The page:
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This is the accumulation of gases in the body, usually caused ...
Burns Case Xxxvi
The last case I have to give is one of great interest, as it ...
Importance of the Muscles. It wouldn't be of much use to sm...
What we call, for want of a better name, "nerve force," or "ne...
Our Wonderful Coat
What the Skin Is. The skin is the most wonderful and one of t...
The first sign of such an illness is a brief and slight attack...
acts very beneficially when applied to the surface where ther...
Take Care Of Your Stomach
WE all know that we have a great deal to do. Some of ...
Treatment Of Other Eruptive Fevers
The treatment as prescribed for scarlatina in this pamphlet, ...
Physical Signs Of Tracheal Foreign Body
If fixed in the trachea the only objective sign of foreign bo...
The Use Of The Brain
LET us now consider instances where the brain alone i...
In cases not demonstrably tuberculous, hemoptysis may requir...
A large, soft, fleshy tumour is usually simply an accumulation...
See Whooping Cough. ...
To Prevent Dysentery
In hot weather when bilious diseases prevail, use _Mercurius_...
Breathing Correct Method Of
The capacity of an ordinary pair of lungs is about 250 cubic i...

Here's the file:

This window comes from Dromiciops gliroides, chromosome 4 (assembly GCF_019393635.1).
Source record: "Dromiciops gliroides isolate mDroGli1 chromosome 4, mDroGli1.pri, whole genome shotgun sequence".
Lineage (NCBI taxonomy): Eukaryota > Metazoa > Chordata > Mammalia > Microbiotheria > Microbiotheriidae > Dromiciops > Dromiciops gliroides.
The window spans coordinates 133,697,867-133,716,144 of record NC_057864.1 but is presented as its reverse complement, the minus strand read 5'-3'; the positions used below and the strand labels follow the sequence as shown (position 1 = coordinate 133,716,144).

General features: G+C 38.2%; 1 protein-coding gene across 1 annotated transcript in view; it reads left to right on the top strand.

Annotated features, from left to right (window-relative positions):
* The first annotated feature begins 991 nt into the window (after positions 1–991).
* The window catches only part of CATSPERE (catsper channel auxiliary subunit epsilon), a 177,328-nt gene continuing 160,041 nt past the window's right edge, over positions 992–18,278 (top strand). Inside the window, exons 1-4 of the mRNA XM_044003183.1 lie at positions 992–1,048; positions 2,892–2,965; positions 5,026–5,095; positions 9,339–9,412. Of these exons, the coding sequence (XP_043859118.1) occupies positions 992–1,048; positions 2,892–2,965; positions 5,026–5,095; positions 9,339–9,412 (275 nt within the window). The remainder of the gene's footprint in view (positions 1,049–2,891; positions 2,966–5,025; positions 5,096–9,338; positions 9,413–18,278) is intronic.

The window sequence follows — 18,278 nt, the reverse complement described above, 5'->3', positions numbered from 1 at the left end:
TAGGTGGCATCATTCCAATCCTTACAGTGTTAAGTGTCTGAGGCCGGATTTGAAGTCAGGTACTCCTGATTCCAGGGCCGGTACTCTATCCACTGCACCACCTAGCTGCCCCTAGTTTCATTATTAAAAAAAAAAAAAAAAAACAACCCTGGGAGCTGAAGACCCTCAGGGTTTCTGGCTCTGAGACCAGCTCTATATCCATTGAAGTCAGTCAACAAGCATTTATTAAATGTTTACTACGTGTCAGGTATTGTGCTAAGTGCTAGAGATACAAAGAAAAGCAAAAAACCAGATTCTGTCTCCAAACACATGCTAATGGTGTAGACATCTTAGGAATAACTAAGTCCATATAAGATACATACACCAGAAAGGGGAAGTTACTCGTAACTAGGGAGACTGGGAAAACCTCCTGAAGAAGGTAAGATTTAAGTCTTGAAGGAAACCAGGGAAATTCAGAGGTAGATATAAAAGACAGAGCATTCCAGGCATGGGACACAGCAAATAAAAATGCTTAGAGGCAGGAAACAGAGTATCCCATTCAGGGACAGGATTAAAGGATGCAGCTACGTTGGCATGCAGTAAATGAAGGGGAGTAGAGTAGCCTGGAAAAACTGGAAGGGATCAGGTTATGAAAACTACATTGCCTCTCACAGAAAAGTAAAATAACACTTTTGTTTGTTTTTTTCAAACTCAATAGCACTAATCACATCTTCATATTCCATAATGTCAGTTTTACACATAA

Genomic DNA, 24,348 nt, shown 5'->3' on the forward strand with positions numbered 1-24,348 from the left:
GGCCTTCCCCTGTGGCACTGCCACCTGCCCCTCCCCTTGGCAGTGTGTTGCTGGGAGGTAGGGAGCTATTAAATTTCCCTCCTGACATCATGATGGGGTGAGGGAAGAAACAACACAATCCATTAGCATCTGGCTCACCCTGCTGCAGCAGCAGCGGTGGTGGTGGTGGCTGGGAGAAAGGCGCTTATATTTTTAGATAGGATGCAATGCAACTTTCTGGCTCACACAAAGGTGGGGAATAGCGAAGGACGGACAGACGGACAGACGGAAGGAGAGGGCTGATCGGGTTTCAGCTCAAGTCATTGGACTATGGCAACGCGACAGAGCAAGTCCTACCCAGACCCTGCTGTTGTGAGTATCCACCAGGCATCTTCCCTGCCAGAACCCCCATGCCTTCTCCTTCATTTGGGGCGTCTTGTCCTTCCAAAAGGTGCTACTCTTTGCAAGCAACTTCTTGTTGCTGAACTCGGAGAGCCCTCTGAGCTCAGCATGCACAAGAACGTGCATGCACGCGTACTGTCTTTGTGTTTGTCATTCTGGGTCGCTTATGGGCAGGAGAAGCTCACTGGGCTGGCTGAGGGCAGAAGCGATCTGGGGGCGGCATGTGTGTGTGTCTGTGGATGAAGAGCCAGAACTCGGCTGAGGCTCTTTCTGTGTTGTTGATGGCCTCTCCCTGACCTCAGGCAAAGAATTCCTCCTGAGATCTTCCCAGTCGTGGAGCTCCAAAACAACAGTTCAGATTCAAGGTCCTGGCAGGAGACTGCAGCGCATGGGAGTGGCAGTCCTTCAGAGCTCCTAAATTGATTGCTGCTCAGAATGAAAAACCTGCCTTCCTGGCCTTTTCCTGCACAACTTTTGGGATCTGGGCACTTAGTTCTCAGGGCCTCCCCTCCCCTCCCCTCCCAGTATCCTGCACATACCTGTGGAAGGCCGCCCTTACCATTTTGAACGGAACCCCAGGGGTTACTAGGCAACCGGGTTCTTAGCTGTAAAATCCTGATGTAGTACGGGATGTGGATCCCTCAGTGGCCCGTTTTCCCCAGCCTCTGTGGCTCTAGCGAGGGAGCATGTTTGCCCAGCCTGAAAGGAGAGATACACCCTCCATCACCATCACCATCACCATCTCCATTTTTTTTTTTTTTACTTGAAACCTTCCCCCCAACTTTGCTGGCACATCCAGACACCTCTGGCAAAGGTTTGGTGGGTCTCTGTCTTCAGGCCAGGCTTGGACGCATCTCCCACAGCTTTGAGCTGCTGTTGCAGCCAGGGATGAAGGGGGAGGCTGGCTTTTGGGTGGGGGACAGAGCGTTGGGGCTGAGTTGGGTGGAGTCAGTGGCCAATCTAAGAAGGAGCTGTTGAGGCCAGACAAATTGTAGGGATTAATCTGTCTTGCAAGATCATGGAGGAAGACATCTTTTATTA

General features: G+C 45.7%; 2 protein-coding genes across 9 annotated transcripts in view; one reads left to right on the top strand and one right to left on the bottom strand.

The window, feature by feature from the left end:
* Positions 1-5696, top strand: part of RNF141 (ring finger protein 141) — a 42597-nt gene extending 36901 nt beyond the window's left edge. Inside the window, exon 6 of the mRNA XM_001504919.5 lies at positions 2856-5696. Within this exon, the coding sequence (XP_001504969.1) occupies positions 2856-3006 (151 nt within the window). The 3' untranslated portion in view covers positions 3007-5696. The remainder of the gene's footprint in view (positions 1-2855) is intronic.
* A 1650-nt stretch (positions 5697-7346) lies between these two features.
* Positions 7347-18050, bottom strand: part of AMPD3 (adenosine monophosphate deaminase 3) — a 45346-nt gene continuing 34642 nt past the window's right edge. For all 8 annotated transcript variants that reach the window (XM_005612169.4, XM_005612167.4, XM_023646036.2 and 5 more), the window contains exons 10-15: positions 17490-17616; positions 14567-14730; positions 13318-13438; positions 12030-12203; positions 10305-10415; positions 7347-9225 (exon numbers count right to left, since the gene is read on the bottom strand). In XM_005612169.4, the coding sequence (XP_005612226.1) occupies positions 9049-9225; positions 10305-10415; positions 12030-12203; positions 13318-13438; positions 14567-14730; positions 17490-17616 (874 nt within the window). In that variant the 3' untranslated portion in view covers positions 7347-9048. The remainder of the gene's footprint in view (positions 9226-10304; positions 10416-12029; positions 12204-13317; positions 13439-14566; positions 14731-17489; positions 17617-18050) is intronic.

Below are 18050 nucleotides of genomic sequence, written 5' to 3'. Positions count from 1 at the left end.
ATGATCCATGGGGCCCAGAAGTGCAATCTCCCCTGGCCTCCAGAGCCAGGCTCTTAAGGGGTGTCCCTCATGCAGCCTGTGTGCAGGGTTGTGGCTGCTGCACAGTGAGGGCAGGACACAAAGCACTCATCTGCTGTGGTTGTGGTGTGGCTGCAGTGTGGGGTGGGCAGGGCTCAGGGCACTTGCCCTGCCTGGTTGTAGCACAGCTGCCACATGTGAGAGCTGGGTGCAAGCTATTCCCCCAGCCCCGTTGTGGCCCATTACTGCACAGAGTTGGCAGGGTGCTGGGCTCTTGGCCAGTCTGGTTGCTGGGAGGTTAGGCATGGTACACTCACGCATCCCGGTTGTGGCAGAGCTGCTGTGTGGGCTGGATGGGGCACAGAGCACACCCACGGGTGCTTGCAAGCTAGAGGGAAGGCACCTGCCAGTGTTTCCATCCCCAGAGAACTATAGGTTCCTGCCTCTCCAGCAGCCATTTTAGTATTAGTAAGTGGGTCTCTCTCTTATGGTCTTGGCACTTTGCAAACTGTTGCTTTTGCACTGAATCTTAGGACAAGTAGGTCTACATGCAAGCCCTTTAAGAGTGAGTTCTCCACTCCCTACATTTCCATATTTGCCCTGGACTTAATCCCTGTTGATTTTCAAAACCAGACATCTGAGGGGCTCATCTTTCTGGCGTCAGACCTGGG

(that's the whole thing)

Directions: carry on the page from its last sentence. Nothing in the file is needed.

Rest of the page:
Thorough heating, with moist heat is the best treatment for th...
Piles - Hemorrhoids
One important matter in all cases of habitual piles, is, to k...
are the following: Absence of internal inflammation; a bright...
The cause of an irregularly acting heart in an adult may be o...
Source: Disturbances Of The Heart
Whether any drug should be used which acts directly on the heart is
often a question for decision. As endocarditis is generally
secondary to some acute disease, the patient has become weakened
already, and the circulation is not sturdy; therefore such a drug as
aconite is probably never indicated. The necessary diminished diet,
catharsis, hypnotic, salicylic acid and alkalies all tend to quiet
the circulation and diminish any strenuosity of the heart that may
be present. Unfortunately, during fever processes, digitalis in
ordinary doses rarely slows the heart; and while it might slow the
heart if given in large doses, it would also cause too powerful
contractions of the ventricles. Digitalis is inadvisable if there is
much endocardial inflammation, and especially if there is supposed
or presumed to be acute myocardial inflammation. If a patient had
already valvular disease from a previous endocarditis, and during
this attack insufficiency of the heart was evidenced by pendent
edemas, digitalis Should be administered; but it probably should not
be given to other patients during the acute period of inflammation.